The Honeymooners 1955-1956
The Honeymooners is an American sitcom, based on a recurring 1951–55 sketch of the same name. It originally aired on the DuMont network’s Cavalcade of Stars and subsequently on the CBS network’s The Jackie Gleason Show, which was filmed before a live audience. It debuted as a half-hour series on October 1, 1955. Although initially a ratings success—becoming the #2 show in the United States during its first season—it faced stiff competition from The Perry Como Show, and eventually dropped to #19, ending its production after only 39 episodes (now referred to as the “Classic 39″). The final episode of The Honeymooners aired on September 22, 1956. Creator/producer Jackie Gleason revived The Honeymooners sporadically until 1978. The Honeymooners was one of the first U.S. television shows to portray working-class married couples in a gritty, non-idyllic manner (the show is set mostly in the Kramdens’ kitchen, in a neglected Brooklyn apartment complex).
Most of The Honeymooners took place in Ralph and Alice Kramden’s small sparsely furnished two-room apartment. Other settings used in the show included the Gotham Bus Company depot, the Raccoon Lodge, and on occasion the Nortons’ apartment (which was always noticeably better-furnished than the Kramdens’). Many episodes began with a shot of Alice in the apartment, awaiting Ralph’s arrival from work. Most episodes focused on Ralph and Ed Norton’s characters, although Alice played a substantial role. Ed’s wife, Trixie, played a smaller role in the series, and did not appear in every episode as the other three did. Each episode presented a self-contained story, which never carried over into a subsequent one. The show employed a number of standard sitcom clichés and plots, particularly those of jealousy and comic misunderstanding.
The show presented Ralph as an everyman and an underdog who struggled to make a better life for himself and his wife, but who ultimately failed due to his own shortcomings. He (along with Ed) devised a number of get-rich-quick schemes, none of which succeeded. Ralph would be quick to blame others for his misfortune, until it was pointed out to him where he had fallen short. Ralph’s anger would be replaced by short-lived remorse, and he would then apologize for his actions. Many of these apologies to Alice ended with Ralph saying, “Baby, you’re the greatest”, followed by a hug and kiss.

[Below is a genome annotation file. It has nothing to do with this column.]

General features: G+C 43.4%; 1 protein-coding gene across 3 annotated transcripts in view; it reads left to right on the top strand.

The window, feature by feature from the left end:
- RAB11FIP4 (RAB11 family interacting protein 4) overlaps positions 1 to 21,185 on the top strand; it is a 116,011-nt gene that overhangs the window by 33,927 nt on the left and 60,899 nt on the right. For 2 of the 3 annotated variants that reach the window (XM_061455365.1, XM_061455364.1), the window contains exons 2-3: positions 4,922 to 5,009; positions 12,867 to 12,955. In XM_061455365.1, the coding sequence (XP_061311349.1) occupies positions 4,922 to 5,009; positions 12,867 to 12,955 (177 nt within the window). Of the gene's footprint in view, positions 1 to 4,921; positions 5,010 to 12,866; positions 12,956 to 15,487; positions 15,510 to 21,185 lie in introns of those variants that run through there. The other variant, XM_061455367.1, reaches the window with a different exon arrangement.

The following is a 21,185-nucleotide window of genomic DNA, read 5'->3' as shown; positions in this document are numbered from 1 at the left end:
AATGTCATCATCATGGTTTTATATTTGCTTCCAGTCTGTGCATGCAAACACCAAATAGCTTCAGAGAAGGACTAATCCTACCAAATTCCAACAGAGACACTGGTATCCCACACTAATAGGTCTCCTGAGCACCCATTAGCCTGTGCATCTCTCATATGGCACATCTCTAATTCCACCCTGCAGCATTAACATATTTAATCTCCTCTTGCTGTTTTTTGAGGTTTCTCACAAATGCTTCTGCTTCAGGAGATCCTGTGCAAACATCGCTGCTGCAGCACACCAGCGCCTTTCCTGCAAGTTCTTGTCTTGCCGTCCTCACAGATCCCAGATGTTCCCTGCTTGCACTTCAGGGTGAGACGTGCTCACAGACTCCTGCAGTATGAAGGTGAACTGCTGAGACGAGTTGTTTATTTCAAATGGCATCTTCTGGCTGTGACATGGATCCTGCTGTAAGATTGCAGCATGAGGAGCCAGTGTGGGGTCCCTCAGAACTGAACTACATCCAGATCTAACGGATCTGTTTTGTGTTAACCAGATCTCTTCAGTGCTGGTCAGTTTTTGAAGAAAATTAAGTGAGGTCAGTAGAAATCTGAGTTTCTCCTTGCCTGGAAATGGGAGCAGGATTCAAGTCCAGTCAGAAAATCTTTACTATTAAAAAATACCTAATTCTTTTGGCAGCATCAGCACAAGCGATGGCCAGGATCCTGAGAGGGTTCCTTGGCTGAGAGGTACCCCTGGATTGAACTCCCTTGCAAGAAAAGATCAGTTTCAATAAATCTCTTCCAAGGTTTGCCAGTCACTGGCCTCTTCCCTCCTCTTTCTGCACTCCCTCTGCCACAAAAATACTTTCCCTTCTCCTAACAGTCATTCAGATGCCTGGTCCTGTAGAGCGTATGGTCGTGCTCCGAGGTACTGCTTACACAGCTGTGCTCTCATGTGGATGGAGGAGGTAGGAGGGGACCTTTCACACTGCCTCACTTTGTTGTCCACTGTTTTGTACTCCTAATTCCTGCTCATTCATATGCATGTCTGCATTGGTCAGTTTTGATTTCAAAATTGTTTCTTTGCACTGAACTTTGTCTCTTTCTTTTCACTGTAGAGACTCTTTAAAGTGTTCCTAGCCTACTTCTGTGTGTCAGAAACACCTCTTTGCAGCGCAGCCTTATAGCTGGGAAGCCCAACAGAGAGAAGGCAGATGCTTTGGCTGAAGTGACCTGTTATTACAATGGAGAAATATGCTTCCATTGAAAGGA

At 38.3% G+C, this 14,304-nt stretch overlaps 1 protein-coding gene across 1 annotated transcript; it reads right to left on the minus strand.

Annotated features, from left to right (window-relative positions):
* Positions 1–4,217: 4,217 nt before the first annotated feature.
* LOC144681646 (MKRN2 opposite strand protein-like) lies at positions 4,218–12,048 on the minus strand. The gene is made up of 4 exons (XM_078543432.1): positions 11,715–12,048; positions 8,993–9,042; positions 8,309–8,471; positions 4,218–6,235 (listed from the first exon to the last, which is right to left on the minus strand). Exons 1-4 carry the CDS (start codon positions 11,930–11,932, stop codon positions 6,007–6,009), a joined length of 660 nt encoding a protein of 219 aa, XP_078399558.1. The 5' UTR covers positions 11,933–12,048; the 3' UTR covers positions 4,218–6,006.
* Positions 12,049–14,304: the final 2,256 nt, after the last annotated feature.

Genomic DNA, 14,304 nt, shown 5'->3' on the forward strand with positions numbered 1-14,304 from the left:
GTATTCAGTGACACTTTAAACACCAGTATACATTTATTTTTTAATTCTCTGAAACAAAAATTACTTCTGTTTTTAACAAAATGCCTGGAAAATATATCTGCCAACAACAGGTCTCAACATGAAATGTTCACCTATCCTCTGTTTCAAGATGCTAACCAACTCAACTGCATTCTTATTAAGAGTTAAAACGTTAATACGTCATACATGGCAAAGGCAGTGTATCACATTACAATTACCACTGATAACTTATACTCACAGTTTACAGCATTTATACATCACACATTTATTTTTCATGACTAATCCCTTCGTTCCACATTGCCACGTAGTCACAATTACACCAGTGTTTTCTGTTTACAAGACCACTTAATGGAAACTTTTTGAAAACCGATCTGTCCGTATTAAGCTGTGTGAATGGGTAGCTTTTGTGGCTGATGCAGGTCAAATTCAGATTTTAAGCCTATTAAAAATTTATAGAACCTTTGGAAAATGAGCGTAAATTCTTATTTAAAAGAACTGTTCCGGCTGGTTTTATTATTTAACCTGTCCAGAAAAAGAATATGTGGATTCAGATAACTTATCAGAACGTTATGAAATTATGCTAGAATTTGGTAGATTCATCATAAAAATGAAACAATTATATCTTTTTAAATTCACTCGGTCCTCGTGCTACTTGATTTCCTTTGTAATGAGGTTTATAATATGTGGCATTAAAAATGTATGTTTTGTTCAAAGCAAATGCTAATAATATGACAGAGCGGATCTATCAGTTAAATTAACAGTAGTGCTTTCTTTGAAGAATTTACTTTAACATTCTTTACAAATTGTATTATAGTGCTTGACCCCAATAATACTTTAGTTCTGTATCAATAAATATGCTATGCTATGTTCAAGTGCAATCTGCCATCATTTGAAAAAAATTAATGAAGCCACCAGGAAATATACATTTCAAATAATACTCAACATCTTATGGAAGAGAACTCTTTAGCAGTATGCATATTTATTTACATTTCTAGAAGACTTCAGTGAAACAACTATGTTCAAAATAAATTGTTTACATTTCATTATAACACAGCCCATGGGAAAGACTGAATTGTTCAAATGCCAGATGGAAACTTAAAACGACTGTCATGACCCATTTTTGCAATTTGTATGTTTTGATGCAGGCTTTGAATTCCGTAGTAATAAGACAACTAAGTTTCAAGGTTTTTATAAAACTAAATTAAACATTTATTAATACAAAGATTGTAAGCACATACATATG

In most episodes, Ralph’s short temper got the best of him, leading him to yell at others and to threaten physical violence, particularly against Alice. Ralph’s favorite threats to her were “One of these days … one of these days … Pow! Right in the kisser!” or to knock her “to the Moon, Alice!” (Sometimes this last threat was simply abbreviated: “Bang, zoom!”) On other occasions, Ralph would simply tell Alice, “Oh, are you gonna get yours.”
For the “Classic 39″ episodes of The Honeymooners, there is no continuing story arc, all of the episodes are self-contained. For example, in the series premiere “TV Or Not TV”, Ralph and Norton buy a television set. By the next week’s show, the set is gone, although in later episodes a set is shown in the Nortons’ apartment. In the installment “The Baby Sitter”, the Kramdens get a phone; however, in the next episode, the phone is gone. And, in the episode, “A Dog’s Life”, Alice gets a dog from the pound which Ralph tries to return. But in the end, Ralph finds himself growing to love the dog and decides to keep him, along with a few other dogs. However, in the next episode, the dogs are nowhere to be seen and are never referred to again.
Occasionally, references to earlier episodes were made, including to Ralph’s various “crazy harebrained schemes” from the lost episodes. Norton’s sleepwalking in “The Sleepwalker” was referenced in “Oh My Aching Back.” But it was not until the 1957 “Trip To Europe” shows that a Honeymooners story arc is finally used.